A WARNING has been issued by a college following reports one of its students may have fallen ill with the potentially life-threatening illness meningitis.

Colchester Sixth Form College released a message to students and parents, saying staff are “currently working to ascertain the nature of the infection”.

The college, which has more than 3,000 students, said it was an isolated incident but wanted to warn parents at the earliest opportunity.

It issued parents with a list of symptoms to look out for in their children.

These symptoms can include sudden high fever, a stiff neck, severe headache, a rash, and sensitivity to light.

Meningitis is an infection of the protective membranes which surround the brain and spinal cord.

It can affect anyone but is most common in babies, young children, teenagers and young adults.

Meningitis can have serious consequences if not treated quickly.

It can cause life-threatening blood poisoning and result in permanent damage to the brain or nerves.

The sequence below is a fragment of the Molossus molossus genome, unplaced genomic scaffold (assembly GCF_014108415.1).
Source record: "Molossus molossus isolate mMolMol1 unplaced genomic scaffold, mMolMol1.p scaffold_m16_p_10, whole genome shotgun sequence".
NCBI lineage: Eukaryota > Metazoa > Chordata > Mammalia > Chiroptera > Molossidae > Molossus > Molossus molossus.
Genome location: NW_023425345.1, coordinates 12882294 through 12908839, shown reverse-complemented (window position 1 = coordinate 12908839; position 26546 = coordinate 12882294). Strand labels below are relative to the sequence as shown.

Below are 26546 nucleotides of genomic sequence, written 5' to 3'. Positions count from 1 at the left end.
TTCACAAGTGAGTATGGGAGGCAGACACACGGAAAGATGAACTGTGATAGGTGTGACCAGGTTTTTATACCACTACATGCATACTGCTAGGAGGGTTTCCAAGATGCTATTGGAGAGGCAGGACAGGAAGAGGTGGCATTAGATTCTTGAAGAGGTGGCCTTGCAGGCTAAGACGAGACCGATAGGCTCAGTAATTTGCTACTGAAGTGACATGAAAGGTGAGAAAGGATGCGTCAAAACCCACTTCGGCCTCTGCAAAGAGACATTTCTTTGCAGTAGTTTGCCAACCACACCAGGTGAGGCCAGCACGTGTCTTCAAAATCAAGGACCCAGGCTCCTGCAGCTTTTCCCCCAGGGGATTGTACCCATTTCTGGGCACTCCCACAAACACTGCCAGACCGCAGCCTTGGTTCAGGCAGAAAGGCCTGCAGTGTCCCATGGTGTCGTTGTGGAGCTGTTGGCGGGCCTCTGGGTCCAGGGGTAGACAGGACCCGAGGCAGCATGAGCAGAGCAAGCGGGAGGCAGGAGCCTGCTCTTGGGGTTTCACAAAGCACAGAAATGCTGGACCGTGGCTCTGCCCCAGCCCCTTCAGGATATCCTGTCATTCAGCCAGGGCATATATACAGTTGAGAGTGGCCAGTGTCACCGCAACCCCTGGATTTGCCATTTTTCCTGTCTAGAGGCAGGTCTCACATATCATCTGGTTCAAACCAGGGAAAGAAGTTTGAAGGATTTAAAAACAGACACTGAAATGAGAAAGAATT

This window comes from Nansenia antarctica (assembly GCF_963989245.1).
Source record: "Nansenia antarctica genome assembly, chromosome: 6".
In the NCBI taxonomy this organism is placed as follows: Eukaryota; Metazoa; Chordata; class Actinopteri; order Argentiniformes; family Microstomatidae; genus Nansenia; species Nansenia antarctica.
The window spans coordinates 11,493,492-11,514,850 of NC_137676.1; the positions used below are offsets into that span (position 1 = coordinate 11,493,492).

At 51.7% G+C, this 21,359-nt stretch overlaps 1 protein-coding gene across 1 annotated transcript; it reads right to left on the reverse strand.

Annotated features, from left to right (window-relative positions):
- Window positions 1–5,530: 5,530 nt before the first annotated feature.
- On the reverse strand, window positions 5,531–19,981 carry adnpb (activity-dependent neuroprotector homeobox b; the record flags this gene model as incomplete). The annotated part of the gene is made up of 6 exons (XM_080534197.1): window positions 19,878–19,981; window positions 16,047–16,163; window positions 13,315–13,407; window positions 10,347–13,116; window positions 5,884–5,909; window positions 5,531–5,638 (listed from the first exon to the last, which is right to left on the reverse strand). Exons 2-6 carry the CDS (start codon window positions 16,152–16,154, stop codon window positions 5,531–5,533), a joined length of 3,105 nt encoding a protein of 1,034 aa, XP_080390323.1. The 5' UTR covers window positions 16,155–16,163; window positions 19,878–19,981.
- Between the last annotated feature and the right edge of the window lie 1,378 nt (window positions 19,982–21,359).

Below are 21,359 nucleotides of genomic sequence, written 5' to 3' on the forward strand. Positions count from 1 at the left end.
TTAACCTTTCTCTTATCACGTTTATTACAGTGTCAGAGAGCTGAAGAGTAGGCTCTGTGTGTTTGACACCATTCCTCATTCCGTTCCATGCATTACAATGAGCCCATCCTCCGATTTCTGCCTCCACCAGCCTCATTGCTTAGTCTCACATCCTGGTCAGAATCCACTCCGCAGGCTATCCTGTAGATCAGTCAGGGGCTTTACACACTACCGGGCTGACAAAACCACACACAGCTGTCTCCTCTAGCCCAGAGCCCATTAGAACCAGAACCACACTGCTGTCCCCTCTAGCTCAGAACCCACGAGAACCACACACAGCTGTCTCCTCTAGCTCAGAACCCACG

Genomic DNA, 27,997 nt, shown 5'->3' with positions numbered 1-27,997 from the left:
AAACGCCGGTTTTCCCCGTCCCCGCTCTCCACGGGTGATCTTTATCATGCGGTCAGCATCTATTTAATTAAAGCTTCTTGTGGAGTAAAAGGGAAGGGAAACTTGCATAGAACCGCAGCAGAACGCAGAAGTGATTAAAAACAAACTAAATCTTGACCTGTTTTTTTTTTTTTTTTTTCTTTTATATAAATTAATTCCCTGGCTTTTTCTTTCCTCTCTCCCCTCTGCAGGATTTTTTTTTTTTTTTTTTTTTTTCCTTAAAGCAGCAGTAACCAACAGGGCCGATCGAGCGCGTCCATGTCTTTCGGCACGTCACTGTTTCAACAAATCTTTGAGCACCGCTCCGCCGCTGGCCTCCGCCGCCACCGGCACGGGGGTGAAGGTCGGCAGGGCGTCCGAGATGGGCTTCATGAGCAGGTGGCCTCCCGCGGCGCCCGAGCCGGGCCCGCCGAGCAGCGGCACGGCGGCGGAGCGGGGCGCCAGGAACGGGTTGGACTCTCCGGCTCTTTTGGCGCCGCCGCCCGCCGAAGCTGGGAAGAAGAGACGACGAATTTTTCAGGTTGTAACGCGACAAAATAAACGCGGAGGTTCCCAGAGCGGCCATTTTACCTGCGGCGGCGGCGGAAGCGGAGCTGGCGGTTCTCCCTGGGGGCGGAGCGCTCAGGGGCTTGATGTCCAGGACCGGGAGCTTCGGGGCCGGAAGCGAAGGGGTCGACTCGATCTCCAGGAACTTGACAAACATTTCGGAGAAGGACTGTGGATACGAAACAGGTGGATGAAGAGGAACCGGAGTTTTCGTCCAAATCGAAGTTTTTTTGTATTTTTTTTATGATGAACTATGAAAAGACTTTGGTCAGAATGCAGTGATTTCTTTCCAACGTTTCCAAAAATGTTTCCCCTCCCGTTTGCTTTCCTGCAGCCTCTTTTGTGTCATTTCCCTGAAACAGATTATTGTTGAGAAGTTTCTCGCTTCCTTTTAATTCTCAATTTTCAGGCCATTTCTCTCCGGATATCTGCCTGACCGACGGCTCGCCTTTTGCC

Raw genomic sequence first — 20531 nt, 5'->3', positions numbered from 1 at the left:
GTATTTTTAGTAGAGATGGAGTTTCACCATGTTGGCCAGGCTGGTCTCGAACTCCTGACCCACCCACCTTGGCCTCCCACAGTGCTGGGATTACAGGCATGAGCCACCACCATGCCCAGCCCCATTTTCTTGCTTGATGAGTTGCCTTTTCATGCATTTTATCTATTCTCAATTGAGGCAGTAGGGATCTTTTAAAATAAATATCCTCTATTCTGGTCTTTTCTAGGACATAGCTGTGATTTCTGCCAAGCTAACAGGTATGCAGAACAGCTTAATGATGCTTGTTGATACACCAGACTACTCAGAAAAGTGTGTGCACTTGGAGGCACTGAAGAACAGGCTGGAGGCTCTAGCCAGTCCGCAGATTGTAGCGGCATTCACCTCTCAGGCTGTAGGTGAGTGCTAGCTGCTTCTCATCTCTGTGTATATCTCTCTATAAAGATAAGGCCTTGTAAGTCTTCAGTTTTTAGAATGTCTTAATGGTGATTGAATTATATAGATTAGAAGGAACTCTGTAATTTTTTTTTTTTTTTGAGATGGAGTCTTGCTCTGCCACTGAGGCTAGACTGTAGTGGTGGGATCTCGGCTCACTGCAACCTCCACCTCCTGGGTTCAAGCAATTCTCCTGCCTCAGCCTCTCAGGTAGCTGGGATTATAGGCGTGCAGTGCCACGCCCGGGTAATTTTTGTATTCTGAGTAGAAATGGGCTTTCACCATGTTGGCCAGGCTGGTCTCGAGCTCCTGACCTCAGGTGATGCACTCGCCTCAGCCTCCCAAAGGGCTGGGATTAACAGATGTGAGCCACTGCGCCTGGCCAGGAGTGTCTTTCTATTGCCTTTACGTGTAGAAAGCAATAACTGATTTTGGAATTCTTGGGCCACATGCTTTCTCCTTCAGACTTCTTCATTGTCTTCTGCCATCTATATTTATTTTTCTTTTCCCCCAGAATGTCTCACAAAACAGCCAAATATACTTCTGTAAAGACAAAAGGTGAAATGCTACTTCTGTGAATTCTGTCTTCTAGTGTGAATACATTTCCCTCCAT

A spokesman for the college in North Hill said: “We are only aware of one case, an isolated incident as far as we know.

“We have not as yet been informed whether it is a viral or bacterial meningitis.

“Students and parents have been informed on a precautionary basis.”

The spokesman said all students have had the opportunity to be vaccinated against Meningitis by the NHS at their secondary school.

They would have also had the vaccination at college in 2016 or 2017 and most students are, therefore, protected.

The spokesman added: “Specialist staff have been, and continue to be, in liaison with NHS staff and will advise students and parents if there are further cases or actions to take.”

A spokesman for the University of Essex said it did not know of any cases of meningitis and said it regularly updates students about vaccinations.

Anyone who is at all concerned about meningitis should seek immediate medical advice from their GP, a walk-in centre or NHS Direct on 111.